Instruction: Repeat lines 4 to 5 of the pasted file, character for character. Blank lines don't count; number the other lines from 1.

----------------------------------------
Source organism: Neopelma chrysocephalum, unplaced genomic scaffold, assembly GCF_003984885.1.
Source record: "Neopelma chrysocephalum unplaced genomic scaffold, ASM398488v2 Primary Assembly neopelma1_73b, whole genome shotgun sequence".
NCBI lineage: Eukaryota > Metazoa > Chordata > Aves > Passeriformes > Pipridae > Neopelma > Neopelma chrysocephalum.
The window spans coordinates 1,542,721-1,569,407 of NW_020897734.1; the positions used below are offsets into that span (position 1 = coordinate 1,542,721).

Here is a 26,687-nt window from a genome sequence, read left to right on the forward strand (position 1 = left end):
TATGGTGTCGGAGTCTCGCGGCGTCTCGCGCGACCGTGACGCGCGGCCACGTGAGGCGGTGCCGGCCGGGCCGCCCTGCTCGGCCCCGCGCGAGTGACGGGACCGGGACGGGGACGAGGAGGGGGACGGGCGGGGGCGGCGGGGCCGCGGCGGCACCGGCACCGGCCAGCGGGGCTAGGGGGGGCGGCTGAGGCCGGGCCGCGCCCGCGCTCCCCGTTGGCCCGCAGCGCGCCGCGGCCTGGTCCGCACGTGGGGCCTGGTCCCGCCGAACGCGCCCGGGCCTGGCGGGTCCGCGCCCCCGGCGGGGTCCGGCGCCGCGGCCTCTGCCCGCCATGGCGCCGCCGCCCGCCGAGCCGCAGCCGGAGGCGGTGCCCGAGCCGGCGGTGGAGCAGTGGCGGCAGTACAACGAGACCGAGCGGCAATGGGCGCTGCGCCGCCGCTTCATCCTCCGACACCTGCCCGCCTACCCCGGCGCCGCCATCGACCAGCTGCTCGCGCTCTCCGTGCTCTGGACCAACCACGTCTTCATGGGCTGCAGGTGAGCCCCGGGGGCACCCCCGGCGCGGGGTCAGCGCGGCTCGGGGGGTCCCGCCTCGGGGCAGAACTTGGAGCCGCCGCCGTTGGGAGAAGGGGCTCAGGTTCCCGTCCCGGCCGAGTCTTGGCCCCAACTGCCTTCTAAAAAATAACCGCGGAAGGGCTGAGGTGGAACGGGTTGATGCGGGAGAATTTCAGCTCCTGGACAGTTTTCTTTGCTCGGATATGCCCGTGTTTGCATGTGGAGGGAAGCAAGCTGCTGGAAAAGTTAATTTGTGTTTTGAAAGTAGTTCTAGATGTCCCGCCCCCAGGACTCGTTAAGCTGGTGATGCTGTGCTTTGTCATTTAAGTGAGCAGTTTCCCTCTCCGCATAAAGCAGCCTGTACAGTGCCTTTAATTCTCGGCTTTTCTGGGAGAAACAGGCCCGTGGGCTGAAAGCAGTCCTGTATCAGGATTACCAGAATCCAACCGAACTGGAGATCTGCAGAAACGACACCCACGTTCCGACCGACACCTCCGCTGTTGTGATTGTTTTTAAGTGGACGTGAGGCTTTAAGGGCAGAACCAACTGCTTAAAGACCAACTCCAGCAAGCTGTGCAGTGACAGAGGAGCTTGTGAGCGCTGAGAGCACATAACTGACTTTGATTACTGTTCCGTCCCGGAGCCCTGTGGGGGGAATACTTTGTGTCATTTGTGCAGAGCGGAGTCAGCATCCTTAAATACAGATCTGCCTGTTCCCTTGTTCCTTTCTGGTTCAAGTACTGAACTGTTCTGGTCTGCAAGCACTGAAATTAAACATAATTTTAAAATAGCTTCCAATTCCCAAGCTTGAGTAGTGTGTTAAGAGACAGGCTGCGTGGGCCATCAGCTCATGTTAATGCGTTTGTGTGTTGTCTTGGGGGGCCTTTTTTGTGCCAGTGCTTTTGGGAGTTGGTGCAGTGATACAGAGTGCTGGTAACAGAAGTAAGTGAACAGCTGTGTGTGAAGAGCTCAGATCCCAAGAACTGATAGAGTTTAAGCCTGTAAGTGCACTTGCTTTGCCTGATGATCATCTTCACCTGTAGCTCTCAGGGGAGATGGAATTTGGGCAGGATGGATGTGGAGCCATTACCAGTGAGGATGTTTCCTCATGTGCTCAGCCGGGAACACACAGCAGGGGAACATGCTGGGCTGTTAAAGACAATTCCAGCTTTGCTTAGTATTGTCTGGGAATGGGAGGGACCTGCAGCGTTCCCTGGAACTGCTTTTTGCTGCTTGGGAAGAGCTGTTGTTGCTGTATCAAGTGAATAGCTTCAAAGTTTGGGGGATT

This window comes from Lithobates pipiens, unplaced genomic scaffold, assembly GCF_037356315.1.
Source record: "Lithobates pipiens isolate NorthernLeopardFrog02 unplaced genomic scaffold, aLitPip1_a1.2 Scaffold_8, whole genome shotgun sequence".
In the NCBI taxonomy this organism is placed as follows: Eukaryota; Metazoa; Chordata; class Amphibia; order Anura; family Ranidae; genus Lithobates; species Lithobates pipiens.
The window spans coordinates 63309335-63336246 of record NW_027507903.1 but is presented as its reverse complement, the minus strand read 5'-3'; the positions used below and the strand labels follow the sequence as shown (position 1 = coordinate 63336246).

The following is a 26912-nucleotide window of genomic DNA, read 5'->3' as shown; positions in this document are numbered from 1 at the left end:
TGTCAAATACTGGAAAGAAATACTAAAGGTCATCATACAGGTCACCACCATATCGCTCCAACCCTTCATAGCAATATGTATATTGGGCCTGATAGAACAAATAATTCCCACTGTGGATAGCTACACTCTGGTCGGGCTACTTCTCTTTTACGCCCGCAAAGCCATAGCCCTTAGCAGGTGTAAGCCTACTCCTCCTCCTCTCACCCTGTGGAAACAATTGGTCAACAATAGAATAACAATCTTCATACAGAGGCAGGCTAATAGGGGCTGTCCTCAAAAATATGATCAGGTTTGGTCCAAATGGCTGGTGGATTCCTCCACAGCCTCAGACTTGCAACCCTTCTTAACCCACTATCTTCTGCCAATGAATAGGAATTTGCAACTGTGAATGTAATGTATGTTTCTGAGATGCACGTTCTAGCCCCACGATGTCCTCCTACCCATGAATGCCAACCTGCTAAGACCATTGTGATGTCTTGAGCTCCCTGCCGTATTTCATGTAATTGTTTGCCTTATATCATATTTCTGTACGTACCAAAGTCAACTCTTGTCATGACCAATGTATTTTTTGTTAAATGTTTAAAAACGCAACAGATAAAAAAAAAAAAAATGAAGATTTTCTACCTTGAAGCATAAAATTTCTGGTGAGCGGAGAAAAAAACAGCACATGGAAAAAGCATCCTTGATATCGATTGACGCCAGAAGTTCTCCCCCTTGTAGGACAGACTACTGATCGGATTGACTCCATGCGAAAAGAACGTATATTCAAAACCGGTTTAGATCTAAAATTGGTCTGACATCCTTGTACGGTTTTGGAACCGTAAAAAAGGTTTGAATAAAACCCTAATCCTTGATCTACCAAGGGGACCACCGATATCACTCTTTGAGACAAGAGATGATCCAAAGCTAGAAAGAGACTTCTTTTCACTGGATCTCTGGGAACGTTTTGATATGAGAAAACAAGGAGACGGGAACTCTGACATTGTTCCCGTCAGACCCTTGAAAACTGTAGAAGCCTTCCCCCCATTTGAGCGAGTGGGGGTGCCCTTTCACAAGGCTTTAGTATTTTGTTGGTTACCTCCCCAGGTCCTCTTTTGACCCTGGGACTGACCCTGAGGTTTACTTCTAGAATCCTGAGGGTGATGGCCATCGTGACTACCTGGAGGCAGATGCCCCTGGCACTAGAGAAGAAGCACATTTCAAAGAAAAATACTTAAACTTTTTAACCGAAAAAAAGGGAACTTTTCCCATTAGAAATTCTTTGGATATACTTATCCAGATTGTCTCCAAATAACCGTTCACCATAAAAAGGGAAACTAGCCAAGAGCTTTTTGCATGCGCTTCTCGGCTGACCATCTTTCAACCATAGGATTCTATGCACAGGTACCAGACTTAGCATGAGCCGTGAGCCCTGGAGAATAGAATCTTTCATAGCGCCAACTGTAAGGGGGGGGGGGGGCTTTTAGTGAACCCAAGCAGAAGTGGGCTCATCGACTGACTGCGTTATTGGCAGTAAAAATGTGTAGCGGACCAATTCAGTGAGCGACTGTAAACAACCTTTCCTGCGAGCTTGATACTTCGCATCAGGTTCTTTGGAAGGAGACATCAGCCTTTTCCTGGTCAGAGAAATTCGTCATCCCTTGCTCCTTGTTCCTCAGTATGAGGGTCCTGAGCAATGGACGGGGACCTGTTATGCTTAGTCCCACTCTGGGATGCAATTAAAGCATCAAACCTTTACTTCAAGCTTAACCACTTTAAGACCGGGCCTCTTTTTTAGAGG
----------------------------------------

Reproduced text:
The window spans coordinates 1,542,721-1,569,407 of NW_020897734.1; the positions used below are offsets into that span (position 1 = coordinate 1,542,721).

Here is a 26,687-nt window from a genome sequence, read left to right on the forward strand (position 1 = left end):